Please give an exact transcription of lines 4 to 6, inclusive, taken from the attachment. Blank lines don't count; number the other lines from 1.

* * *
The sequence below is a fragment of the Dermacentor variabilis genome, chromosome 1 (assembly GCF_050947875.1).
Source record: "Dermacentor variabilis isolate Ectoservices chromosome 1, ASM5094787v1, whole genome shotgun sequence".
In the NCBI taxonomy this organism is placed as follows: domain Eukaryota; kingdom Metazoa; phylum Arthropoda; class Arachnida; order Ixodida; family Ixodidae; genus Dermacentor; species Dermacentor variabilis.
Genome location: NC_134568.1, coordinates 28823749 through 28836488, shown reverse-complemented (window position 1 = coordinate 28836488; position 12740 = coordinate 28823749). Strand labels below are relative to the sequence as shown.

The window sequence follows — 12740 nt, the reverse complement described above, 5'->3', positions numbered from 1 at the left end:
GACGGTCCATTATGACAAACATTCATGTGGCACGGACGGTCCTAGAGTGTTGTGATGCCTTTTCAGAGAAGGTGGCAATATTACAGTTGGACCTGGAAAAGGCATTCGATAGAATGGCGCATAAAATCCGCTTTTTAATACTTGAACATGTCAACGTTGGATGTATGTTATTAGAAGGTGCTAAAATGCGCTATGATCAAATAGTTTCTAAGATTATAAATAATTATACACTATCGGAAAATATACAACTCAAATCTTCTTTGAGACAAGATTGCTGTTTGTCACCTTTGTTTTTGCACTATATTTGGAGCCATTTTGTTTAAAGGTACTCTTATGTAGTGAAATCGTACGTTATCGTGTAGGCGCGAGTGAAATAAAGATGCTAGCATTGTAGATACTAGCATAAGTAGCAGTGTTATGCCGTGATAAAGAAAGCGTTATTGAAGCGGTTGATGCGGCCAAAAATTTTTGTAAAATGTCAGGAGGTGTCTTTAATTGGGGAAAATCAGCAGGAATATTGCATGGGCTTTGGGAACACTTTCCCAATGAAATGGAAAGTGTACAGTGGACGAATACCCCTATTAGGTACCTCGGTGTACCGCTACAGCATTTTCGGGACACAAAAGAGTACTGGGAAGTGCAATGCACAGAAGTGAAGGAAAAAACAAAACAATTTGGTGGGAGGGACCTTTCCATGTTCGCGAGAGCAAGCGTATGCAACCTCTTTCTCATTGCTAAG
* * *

Genome location: NC_134568.1, coordinates 28823749 through 28836488, shown reverse-complemented (window position 1 = coordinate 28836488; position 12740 = coordinate 28823749). Strand labels below are relative to the sequence as shown.

The window sequence follows — 12740 nt, the reverse complement described above, 5'->3', positions numbered from 1 at the left end:
GACGGTCCATTATGACAAACATTCATGTGGCACGGACGGTCCTAGAGTGTTGTGATGCCTTTTCAGAGAAGGTGGCAATATTACAGTTGGACCTGGAAAAGGCATTCGATAGAATGGCGCATAAAATCCGCTTTTTAATACTTGAACATGTCAACGTTGGATGTATGTTATTAGAAGGTGCTAAAATGCGCTATGATCAAATAGTTTCTAAGATTATAAATAATTATACACTATCGGAAAATATACAACTCAAATCTTCTTTGAGACAAGATTGCTGTTTGTCACCTTTGTTTTTGCACTATATTTGGAGCCATTTTGTTTAAAGGTACTCTTATGTAGTGAAATCGTACGTTATCGTGTAGGCGCGAGTGAAATAAAGATGCTAGCATTGTAGATACTAGCATAAGTAGCAGTGTTATGCCGTGATAAAGAAAGCGTTATTGAAGCGGTTGATGCGGCCAAAAATTTTTGTAAAATGTCAGGAGGTGTCTTTAATTGGGGAAAATCAGCAGGAATATTGCATGGGCTTTGGGAACACTTTCCCAATGAAATGGAAAGTGTACAGTGGACGAATACCCCTATTAGGTACCTCGGTGTACCGCTACAGCATTTTCGGGACACAAAAGAGTACTGGGAAGTGCAATGCACAGAAGTGAAGGAAAAAACAAAACAATTTGGTGGGAGGGACCTTTCCATGTTCGCGAGAGCAAGCGTATGCAACCTCTTTCTCATTGCTAAG